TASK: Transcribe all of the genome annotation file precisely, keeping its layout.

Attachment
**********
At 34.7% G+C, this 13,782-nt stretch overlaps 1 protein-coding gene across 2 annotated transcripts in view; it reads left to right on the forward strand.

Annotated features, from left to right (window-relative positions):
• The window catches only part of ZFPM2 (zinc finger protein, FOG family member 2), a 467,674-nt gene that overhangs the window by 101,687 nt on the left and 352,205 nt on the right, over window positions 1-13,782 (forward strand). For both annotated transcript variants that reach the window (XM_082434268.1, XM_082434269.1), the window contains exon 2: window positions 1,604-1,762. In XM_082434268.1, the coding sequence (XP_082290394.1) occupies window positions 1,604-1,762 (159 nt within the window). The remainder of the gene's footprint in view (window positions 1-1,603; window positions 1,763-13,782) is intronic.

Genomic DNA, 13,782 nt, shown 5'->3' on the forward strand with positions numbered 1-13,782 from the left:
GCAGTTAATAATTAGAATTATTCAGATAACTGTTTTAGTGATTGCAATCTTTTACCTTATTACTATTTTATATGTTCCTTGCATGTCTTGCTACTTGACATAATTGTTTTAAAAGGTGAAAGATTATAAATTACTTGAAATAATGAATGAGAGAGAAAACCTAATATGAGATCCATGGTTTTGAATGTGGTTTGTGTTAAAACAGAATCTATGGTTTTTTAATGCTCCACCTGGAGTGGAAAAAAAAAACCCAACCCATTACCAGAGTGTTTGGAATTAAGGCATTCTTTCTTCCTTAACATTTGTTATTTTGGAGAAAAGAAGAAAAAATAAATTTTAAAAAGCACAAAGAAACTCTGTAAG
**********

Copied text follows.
At 34.7% G+C, this 13,782-nt stretch overlaps 1 protein-coding gene across 2 annotated transcripts in view; it reads left to right on the forward strand.

Annotated features, from left to right (window-relative positions):
• The window catches only part of ZFPM2 (zinc finger protein, FOG family member 2), a 467,674-nt gene that overhangs the window by 101,687 nt on the left and 352,205 nt on the right, over window positions 1-13,782 (forward strand). For both annotated transcript variants that reach the window (XM_082434268.1, XM_082434269.1), the window contains exon 2: window positions 1,604-1,762. In XM_082434268.1, the coding sequence (XP_082290394.1) occupies window positions 1,604-1,762 (159 nt within the window). The remainder of the gene's footprint in view (window positions 1-1,603; window positions 1,763-13,782) is intronic.

Genomic DNA, 13,782 nt, shown 5'->3' on the forward strand with positions numbered 1-13,782 from the left:
GCAGTTAATAATTAGAATTATTCAGATAACTGTTTTAGTGATTGCAATCTTTTACCTTATTACTATTTTATATGTTCCTTGCATGTCTTGCTACTTGACATAATTGTTTTAAAAGGTGAAAGATTATAAATTACTTGAAATAATGAATGAGAGAGAAAACCTAATATGAGATCCATGGTTTTGAATGTGGTTTGTGTTAAAACAGAATCTATGGTTTTTTAATGCTCCACCTGGAGTGGAAAAAAAAAACCCAACCCATTACCAGAGTGTTTGGAATTAAGGCATTCTTTCTTCCTTAACATTTGTTATTTTGGAGAAAAGAAGAAAAAATAAATTTTAAAAAGCACAAAGAAACTCTGTAAG